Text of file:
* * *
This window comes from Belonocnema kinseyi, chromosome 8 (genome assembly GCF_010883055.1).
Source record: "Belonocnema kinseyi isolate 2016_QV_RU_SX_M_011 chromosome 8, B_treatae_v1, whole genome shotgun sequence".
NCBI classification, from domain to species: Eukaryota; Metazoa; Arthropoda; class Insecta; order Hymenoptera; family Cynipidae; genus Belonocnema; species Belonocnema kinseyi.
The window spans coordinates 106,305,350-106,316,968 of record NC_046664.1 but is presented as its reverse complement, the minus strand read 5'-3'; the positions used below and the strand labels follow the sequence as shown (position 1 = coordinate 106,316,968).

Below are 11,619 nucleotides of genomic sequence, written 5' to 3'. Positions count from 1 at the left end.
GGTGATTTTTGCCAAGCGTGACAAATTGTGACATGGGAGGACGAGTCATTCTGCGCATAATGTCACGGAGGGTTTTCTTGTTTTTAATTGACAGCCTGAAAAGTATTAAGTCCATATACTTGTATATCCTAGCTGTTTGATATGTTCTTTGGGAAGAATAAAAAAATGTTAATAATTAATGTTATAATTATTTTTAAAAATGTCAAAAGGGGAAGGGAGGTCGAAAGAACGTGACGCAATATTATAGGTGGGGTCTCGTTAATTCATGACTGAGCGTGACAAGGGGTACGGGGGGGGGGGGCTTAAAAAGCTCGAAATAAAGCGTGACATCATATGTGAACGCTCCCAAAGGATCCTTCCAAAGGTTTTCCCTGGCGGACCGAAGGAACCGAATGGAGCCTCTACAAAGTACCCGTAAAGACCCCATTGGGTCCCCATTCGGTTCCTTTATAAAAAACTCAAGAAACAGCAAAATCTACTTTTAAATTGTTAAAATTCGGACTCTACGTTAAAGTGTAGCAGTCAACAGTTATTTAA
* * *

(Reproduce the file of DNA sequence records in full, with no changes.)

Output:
This window comes from Belonocnema kinseyi, chromosome 8 (genome assembly GCF_010883055.1).
Source record: "Belonocnema kinseyi isolate 2016_QV_RU_SX_M_011 chromosome 8, B_treatae_v1, whole genome shotgun sequence".
NCBI classification, from domain to species: Eukaryota; Metazoa; Arthropoda; class Insecta; order Hymenoptera; family Cynipidae; genus Belonocnema; species Belonocnema kinseyi.
The window spans coordinates 106,305,350-106,316,968 of record NC_046664.1 but is presented as its reverse complement, the minus strand read 5'-3'; the positions used below and the strand labels follow the sequence as shown (position 1 = coordinate 106,316,968).

Below are 11,619 nucleotides of genomic sequence, written 5' to 3'. Positions count from 1 at the left end.
GGTGATTTTTGCCAAGCGTGACAAATTGTGACATGGGAGGACGAGTCATTCTGCGCATAATGTCACGGAGGGTTTTCTTGTTTTTAATTGACAGCCTGAAAAGTATTAAGTCCATATACTTGTATATCCTAGCTGTTTGATATGTTCTTTGGGAAGAATAAAAAAATGTTAATAATTAATGTTATAATTATTTTTAAAAATGTCAAAAGGGGAAGGGAGGTCGAAAGAACGTGACGCAATATTATAGGTGGGGTCTCGTTAATTCATGACTGAGCGTGACAAGGGGTACGGGGGGGGGGGGCTTAAAAAGCTCGAAATAAAGCGTGACATCATATGTGAACGCTCCCAAAGGATCCTTCCAAAGGTTTTCCCTGGCGGACCGAAGGAACCGAATGGAGCCTCTACAAAGTACCCGTAAAGACCCCATTGGGTCCCCATTCGGTTCCTTTATAAAAAACTCAAGAAACAGCAAAATCTACTTTTAAATTGTTAAAATTCGGACTCTACGTTAAAGTGTAGCAGTCAACAGTTATTTAA